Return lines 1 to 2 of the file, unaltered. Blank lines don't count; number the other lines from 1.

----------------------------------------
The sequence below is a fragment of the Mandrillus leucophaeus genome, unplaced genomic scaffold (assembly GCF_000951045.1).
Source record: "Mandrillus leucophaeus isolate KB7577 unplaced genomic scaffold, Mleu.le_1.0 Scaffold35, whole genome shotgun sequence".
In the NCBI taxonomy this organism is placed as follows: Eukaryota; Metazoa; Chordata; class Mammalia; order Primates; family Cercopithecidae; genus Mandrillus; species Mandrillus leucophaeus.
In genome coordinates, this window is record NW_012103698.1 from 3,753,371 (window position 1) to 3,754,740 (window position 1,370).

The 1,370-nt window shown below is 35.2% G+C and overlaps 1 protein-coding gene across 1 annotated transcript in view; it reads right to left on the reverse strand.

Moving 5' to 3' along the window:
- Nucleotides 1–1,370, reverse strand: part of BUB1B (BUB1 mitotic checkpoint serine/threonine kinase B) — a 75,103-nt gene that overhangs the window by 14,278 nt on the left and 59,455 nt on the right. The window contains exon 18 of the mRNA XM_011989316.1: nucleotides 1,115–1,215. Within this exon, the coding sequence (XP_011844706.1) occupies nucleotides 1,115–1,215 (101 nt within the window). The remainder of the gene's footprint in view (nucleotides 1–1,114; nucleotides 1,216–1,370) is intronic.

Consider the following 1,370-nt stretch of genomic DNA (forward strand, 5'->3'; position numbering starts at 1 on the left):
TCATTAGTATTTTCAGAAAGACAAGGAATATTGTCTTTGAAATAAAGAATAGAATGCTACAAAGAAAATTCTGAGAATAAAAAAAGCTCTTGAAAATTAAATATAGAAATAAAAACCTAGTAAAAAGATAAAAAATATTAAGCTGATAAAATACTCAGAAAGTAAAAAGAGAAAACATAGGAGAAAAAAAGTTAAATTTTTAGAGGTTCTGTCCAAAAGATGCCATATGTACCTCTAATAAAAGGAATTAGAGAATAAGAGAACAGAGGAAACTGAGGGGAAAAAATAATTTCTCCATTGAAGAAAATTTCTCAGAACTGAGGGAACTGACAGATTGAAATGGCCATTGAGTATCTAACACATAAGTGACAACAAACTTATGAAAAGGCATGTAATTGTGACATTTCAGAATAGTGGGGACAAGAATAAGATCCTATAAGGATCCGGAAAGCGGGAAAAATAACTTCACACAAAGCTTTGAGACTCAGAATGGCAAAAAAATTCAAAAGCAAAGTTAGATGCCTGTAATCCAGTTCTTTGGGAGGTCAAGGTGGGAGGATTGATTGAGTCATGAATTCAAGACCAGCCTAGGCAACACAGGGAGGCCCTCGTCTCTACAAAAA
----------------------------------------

The sequence below is a fragment of the Mandrillus leucophaeus genome, unplaced genomic scaffold (assembly GCF_000951045.1).
Source record: "Mandrillus leucophaeus isolate KB7577 unplaced genomic scaffold, Mleu.le_1.0 Scaffold35, whole genome shotgun sequence".